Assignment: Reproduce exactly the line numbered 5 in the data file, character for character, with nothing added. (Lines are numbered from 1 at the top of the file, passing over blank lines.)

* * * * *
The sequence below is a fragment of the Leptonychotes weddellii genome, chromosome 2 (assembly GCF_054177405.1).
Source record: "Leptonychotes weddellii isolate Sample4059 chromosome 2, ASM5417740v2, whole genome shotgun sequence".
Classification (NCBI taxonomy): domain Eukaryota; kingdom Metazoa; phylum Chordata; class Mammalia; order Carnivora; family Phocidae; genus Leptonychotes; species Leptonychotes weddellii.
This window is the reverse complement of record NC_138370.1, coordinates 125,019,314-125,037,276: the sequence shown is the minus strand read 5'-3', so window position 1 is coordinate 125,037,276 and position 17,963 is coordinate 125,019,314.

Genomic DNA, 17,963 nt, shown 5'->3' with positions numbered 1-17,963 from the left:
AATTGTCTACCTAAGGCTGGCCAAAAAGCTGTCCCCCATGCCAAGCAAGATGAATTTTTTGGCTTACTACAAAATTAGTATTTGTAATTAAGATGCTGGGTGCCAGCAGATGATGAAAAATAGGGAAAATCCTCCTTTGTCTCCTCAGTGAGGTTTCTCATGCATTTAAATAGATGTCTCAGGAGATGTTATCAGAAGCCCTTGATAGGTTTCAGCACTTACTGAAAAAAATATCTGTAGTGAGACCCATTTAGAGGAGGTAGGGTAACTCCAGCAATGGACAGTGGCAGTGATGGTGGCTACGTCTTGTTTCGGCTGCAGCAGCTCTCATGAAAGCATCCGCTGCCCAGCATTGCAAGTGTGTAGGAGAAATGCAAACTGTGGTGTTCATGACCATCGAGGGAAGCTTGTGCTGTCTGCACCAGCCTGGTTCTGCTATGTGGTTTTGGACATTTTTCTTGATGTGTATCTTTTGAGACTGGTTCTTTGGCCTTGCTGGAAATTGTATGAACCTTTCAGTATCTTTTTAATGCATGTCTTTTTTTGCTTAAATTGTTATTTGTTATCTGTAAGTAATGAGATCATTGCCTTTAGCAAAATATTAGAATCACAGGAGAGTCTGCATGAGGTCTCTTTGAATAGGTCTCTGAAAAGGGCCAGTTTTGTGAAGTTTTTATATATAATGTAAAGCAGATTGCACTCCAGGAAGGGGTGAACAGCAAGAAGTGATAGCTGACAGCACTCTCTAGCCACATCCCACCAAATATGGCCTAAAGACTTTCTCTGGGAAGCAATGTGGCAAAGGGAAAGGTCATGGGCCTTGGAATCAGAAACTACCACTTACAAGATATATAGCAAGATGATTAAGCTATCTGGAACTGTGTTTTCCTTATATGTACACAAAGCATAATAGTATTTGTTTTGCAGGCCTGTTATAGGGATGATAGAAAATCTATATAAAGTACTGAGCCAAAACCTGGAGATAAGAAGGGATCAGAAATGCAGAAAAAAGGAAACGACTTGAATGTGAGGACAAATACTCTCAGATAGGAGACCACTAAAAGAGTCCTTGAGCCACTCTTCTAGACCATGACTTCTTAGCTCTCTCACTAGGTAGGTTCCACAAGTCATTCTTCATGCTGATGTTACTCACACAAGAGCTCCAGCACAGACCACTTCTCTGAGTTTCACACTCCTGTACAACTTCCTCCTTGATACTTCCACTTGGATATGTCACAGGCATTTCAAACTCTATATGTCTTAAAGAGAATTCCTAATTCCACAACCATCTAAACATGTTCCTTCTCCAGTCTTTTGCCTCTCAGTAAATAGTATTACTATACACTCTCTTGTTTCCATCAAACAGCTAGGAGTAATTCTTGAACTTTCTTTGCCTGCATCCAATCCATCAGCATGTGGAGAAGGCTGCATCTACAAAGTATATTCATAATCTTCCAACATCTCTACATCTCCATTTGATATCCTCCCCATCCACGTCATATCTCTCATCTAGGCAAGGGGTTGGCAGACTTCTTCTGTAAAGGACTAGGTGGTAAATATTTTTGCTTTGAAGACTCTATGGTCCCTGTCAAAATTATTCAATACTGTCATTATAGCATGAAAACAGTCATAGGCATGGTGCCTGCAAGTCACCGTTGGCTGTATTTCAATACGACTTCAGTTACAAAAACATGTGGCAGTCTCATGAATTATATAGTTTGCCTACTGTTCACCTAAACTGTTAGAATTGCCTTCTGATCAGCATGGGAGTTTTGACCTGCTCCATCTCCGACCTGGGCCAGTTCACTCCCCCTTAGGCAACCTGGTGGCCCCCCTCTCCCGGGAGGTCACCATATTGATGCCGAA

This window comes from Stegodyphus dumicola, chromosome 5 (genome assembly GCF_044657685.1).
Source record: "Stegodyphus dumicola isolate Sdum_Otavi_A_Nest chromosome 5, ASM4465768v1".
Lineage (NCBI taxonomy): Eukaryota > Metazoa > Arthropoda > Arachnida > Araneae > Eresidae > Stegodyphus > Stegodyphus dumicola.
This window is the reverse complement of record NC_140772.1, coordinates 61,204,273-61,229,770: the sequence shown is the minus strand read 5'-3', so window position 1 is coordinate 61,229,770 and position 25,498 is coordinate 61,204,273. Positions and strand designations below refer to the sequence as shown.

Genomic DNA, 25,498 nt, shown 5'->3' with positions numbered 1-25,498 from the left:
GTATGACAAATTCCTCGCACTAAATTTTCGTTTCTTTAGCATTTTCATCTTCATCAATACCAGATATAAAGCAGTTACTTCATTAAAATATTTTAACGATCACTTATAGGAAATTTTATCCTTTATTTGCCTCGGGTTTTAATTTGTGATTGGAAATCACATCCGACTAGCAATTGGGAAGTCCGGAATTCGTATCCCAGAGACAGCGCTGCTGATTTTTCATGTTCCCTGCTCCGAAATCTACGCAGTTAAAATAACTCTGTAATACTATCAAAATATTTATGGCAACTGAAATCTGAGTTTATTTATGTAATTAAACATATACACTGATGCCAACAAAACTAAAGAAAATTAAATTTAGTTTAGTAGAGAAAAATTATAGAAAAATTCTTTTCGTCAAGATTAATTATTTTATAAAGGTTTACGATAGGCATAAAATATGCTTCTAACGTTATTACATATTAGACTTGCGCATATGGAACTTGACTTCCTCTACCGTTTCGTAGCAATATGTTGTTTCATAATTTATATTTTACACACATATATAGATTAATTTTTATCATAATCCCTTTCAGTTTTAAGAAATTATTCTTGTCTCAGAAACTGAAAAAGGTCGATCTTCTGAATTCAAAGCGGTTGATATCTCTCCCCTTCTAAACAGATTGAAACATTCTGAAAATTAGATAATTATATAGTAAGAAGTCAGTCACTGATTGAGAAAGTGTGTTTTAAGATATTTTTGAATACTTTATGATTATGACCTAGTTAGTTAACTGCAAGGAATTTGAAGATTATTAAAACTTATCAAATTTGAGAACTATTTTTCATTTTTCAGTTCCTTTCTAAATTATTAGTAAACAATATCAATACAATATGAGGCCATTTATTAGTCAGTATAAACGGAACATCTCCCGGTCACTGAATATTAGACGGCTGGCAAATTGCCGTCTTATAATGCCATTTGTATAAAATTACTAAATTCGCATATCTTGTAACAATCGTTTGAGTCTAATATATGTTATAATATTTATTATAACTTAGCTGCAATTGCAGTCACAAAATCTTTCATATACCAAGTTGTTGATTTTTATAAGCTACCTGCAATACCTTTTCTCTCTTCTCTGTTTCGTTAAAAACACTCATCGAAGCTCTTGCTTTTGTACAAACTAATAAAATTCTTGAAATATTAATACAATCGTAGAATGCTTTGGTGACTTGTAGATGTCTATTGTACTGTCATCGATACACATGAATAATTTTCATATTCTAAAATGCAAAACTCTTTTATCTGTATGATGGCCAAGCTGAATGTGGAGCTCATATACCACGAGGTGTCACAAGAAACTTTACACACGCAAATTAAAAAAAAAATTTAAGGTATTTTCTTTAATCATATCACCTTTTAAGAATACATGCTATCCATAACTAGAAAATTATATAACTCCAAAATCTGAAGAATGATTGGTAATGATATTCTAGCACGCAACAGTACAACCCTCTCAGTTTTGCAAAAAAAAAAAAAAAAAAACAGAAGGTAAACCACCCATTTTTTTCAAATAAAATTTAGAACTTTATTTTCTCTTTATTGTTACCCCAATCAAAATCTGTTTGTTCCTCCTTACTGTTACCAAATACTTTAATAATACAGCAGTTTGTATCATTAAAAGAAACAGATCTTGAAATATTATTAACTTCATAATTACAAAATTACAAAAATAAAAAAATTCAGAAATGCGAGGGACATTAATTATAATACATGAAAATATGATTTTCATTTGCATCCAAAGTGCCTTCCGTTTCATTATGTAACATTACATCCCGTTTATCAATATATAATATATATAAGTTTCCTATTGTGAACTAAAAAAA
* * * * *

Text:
Genomic DNA, 17,963 nt, shown 5'->3' with positions numbered 1-17,963 from the left: